Sadi Carnot

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Sadi Carnot (1830) ns.jpg

In existographies, Sadi Carnot (159-123 BE) (1796-1832 ACM) (IQ:190|#25) (ID:5.28|36) (Cattell 1000:345) (RGM:793|1,350+) (PR:1,821|65AE / engineer:6) (EP:40) (TR:428) (LH:29) (TL:469|#10) was a French engineer and philosopher, noted for being the originator of the science of thermodynamics.

Overview

A photo of Carnot talking about the "working substance".

In 1824, Carnot, in his Reflections on the Motive Power of Fire: and on Machines Fitted to Develop that Power, a short self-published booklet, on the generalized theory of heat engines, introduced core engineering physical models, namely: Carnot engine, Carnot cycle, and Carnot's principle, the latter of which being precursor to the second law of thermodynamics. The term Carnotian revolution refers to the revolution brought about in science in century to follow Carnot's Reflections.

Quotes

Quotes | On

The following are quotes on Carnot:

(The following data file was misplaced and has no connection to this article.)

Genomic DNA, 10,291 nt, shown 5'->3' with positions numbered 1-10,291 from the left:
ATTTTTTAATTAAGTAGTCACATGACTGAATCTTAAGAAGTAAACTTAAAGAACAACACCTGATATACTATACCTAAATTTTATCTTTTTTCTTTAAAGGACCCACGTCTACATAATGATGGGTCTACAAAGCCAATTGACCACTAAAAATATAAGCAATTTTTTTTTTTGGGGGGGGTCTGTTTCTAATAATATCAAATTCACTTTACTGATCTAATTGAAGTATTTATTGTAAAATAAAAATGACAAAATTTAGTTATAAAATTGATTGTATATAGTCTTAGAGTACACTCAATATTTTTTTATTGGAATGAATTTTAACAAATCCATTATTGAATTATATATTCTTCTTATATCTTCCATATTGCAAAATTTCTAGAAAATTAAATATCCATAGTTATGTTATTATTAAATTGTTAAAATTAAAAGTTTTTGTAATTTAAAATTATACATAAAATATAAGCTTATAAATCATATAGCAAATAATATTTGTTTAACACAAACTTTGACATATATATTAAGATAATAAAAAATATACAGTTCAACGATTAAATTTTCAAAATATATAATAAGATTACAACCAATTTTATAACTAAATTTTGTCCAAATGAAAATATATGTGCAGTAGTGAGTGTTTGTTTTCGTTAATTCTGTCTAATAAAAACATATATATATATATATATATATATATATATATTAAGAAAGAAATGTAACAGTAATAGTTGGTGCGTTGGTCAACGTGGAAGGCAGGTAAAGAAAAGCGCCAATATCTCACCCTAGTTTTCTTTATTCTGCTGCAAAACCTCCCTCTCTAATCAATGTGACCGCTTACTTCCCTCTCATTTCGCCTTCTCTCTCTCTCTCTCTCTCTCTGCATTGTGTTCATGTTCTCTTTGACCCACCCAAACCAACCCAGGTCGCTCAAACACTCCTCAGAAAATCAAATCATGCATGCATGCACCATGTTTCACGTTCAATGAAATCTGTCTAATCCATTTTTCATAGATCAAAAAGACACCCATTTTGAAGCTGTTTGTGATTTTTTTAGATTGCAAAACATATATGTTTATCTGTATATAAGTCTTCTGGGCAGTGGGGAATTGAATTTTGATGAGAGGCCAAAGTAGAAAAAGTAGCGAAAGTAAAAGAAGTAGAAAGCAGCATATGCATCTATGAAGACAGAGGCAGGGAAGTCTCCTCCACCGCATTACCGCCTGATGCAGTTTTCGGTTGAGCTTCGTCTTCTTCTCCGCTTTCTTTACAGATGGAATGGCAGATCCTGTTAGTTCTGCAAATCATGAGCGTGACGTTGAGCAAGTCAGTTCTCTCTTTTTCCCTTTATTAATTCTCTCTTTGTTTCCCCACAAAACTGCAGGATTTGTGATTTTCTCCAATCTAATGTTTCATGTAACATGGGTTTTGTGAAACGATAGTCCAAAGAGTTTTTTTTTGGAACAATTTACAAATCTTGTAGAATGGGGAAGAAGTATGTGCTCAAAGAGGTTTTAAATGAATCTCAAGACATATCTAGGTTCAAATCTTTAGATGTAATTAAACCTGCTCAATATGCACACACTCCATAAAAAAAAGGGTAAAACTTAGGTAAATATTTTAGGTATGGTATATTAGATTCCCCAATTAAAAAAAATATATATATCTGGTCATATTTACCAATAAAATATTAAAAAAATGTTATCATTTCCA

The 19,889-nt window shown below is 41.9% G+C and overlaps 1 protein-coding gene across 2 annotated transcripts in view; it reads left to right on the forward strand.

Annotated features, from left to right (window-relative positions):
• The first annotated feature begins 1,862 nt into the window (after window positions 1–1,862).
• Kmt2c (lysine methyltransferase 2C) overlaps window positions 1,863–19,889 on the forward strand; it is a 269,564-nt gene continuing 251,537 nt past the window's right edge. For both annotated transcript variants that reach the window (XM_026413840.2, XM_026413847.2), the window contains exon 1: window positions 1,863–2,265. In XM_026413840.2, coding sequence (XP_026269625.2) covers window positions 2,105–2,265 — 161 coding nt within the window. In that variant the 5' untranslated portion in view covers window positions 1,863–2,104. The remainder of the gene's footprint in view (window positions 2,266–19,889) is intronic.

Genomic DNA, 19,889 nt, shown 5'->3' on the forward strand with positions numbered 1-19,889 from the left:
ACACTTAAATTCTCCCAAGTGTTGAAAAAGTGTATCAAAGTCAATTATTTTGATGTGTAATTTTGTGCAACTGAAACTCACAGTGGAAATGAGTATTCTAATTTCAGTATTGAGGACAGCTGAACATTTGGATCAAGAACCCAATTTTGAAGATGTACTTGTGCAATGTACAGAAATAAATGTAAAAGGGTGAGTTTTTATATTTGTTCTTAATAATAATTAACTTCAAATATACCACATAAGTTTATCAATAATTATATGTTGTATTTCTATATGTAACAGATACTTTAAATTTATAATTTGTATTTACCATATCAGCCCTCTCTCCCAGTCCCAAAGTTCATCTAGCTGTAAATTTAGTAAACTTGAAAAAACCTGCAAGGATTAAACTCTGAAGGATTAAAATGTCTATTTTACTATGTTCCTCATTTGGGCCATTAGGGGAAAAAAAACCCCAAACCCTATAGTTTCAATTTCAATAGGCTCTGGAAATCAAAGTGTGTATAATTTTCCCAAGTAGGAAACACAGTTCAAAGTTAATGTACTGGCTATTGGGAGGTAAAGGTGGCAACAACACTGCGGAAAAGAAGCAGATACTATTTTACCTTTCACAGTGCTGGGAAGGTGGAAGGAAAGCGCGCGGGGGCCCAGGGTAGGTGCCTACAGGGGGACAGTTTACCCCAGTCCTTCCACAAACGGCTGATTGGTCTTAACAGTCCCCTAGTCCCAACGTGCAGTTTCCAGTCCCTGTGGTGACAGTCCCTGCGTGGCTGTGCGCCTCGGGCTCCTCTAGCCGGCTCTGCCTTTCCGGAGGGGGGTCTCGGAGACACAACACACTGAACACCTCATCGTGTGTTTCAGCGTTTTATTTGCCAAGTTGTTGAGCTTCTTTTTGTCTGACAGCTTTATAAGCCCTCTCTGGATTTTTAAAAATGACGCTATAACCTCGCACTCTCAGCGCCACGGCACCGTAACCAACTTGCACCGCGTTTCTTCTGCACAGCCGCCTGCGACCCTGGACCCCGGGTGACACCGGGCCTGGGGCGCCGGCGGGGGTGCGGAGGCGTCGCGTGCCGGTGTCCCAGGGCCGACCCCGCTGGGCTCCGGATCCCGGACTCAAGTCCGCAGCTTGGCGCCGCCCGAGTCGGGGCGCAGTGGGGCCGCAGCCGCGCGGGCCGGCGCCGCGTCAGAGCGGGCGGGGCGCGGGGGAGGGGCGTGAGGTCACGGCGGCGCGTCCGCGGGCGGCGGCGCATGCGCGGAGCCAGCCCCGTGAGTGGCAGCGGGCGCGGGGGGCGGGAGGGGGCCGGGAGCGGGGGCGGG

Carnot's On the Motive Power of Fire is the most original work ever written in the physical sciences, with a core of abstraction comparable to the best of Galileo.”
Tom Shachtman (1999), Absolute Zero and the Quest for Absolute Cold (pgs. 79)[1]

Quotes | By

The following are quotes by Carnot:

“Say little about what you know and nothing at all about what you don’t know. When a discussion degenerates into a dispute, keep silent. Do not do anything which the whole world cannot know about.”
— Sadi Carnot (c.1820), “Rules of Conduct”, personal notes [2]

End matter

References

  1. Shachtman, Tom. (1999). Absolute Zero and the Quest for Absolute Cold (pgs. 79). Mariner Books.
  2. (a) Personal notes of Sadi Carnot (category: rules of conduct).
    (b) Carnot, Sadi. (1824). Reflections on the Motive Power of Fire: and on Machines Fitted to Develop that Power (editor: Eric Mendoza). Dover, 1960.

Works

External links

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